The International Thermonuclear Experimental Reactor (ITER)
One of the most promising tokamak projects taking place is in Southern France, and it’s called the “ITER”. With 35 nations participating (all the usual suspects), it all began just over 10 years ago and when complete, will weigh as much as 3 Eiffel Towers and will produce temperatures of 150 million Celcius (10X hotter than the core of the sun). The 1,000-ton magnet used in this beast will be strong enough to power two space shuttles, but instead will be used to produce 500 megawatts of output power for twenty minutes while only consuming 50 megawatts to operate. Construction began in 2013 and two years later building costs have exceeded $14 billion. They still have a long way to go as evident by the below timeline:
If you’re wondering about the biggest tokamak in existence today, that would be the Joint European Torus (JET) in Culham, England which began operation in 1983 and set the world record for fusion power in 1997 (16 megawatts). The amount of power that this thing consumes is more than one percent of the UK supply with peak power exceeding 1,000 megawatts. These scientists found that the most power consumed by UK residents is halftime during a major
football soccer final or commercials during popular TV shows (millions of people going to the toilet at once we presume). And you thought working in nuclear fusion wasn’t interesting.
The JET is a key tool being used by researchers who are part of the 5,000 person team working on ITER. While we’re all waiting for the project to complete, private companies are charging ahead. We gave you 3 examples before of startups working on fusion, but one company that’s been in the news lately that we haven’t talked about yet is Tomahak Energy.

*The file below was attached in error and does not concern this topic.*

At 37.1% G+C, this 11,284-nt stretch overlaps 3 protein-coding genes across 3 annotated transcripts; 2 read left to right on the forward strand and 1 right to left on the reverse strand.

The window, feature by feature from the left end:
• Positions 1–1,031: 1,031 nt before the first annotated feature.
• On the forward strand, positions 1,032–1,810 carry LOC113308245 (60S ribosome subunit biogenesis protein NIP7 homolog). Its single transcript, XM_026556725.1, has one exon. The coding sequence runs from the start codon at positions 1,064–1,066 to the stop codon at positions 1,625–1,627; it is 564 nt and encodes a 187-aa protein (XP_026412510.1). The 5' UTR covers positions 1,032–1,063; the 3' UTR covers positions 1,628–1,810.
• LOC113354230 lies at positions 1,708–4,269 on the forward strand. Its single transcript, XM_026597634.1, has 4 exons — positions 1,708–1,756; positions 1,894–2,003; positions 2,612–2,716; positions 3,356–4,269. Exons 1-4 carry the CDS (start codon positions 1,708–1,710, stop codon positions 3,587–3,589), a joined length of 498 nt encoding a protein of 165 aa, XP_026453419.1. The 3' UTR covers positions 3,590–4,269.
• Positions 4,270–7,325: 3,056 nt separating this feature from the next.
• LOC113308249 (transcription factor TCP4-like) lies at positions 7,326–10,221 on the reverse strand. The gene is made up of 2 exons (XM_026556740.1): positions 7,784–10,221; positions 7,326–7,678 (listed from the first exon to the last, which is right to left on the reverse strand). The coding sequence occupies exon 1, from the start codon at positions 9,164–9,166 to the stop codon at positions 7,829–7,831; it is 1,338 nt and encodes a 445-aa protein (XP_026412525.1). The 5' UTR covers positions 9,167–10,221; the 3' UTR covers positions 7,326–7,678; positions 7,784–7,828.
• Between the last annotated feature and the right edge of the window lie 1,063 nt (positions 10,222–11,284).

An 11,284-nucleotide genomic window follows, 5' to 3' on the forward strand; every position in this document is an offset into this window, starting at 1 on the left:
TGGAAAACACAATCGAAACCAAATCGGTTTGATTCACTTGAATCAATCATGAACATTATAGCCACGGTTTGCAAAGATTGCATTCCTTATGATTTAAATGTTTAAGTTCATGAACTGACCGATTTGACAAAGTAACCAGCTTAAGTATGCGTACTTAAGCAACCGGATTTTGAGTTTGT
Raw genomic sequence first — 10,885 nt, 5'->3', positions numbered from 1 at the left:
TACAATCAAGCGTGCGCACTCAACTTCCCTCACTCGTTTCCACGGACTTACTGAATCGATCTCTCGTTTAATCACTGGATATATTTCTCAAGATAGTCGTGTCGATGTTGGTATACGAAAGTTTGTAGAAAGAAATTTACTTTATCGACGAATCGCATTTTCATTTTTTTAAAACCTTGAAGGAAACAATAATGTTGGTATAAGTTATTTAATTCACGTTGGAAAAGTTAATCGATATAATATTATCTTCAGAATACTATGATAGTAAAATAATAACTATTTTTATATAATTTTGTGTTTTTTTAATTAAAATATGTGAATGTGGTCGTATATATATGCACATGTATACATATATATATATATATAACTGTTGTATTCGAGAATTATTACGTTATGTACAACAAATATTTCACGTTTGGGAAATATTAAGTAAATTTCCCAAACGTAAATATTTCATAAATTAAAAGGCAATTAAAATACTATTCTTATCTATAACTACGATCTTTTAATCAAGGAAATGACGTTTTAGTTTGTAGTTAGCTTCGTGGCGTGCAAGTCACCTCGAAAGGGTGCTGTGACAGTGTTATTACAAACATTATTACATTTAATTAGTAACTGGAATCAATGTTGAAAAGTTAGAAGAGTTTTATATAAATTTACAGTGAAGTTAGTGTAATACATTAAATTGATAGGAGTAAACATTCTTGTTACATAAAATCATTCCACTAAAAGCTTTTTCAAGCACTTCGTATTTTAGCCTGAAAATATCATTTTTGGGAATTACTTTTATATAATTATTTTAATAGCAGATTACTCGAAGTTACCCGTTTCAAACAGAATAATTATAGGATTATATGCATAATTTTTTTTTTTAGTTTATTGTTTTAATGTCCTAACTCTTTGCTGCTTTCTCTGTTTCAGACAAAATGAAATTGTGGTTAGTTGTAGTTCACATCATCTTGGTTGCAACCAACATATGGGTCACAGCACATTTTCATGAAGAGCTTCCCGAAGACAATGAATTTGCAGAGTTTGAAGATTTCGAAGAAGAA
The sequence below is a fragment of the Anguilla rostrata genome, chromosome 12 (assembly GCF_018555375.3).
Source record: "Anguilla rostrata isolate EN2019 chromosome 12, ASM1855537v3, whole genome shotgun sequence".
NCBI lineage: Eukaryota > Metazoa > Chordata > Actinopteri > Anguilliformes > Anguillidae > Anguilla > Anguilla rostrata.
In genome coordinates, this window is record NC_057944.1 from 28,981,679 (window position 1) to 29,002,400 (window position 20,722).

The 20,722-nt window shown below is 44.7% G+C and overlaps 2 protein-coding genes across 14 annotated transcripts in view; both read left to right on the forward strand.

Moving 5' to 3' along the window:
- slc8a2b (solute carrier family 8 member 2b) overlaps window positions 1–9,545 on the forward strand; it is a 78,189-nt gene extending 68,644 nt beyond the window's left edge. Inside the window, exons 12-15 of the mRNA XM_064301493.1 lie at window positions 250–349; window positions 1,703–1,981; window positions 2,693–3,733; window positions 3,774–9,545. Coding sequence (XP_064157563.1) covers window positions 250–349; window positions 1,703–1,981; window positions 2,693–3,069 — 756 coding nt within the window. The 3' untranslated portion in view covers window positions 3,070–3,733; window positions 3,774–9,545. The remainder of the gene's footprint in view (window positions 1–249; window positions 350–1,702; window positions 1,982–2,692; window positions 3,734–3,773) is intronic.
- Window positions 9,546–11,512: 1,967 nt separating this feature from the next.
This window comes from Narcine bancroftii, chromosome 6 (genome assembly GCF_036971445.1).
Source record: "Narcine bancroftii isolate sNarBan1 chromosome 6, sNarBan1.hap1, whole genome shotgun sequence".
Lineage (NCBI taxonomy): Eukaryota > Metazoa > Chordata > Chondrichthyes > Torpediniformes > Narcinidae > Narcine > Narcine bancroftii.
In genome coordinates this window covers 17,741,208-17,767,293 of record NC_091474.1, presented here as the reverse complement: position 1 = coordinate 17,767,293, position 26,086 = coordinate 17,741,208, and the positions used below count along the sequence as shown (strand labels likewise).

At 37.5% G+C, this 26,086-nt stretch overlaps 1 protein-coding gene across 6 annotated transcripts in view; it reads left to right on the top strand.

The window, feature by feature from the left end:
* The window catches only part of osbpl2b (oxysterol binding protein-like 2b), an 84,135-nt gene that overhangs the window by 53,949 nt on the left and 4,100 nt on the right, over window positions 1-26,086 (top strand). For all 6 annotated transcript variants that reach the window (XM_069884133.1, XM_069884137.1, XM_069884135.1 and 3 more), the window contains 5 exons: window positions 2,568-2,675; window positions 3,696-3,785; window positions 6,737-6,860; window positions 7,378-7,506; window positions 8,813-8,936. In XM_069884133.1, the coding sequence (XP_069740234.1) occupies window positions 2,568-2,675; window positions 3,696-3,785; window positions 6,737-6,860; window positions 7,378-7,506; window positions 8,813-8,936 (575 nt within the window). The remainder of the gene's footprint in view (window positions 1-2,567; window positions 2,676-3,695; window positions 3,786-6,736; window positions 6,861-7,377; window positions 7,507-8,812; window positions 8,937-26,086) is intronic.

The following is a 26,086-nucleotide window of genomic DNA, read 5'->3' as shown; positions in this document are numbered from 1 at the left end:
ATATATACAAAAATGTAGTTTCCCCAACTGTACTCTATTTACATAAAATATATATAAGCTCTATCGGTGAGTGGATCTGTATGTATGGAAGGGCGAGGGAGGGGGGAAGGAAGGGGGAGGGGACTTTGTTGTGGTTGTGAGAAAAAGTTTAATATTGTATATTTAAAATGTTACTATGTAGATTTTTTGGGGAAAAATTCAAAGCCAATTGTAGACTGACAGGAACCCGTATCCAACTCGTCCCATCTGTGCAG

Tokamak Energy’s Latest News
Founded in 2009, UK company Tokamak Energy has taken in $26 million to work on a tokamak reactor with their first small prototype completed back in 2013. They actually spun out of the Culham Centre for Fusion Energy, the UK’s national fusion research laboratory where JET is located. In April of this year they turned on their ST40 which represented the third stage of a five-stage plan that targets fusion energy delivering a net positive amount of energy to the grid by 2030. The next milestone we’re looking out for is the 15 million degree achievement (expected this fall), followed by the “100 million degree” achievement (expected in 2018) which they describe as a “Wright Brothers Moment for fusion”.
This is the sort of thing that we love to research and write about because it progresses so slowly that you can safely issue about one article a year on the topic while keeping everyone up to speed. While we love hearing all the nerdy details, as investors we’re solely interested in hearing about commercial progress and milestones being met. We’re setting up a tickler file to revisit this in one year’s time. During our research, we also came across the term “cold fusion” so we may have to assign that topic to one of our MBAs and see what’s going on there as well. Stay tuned.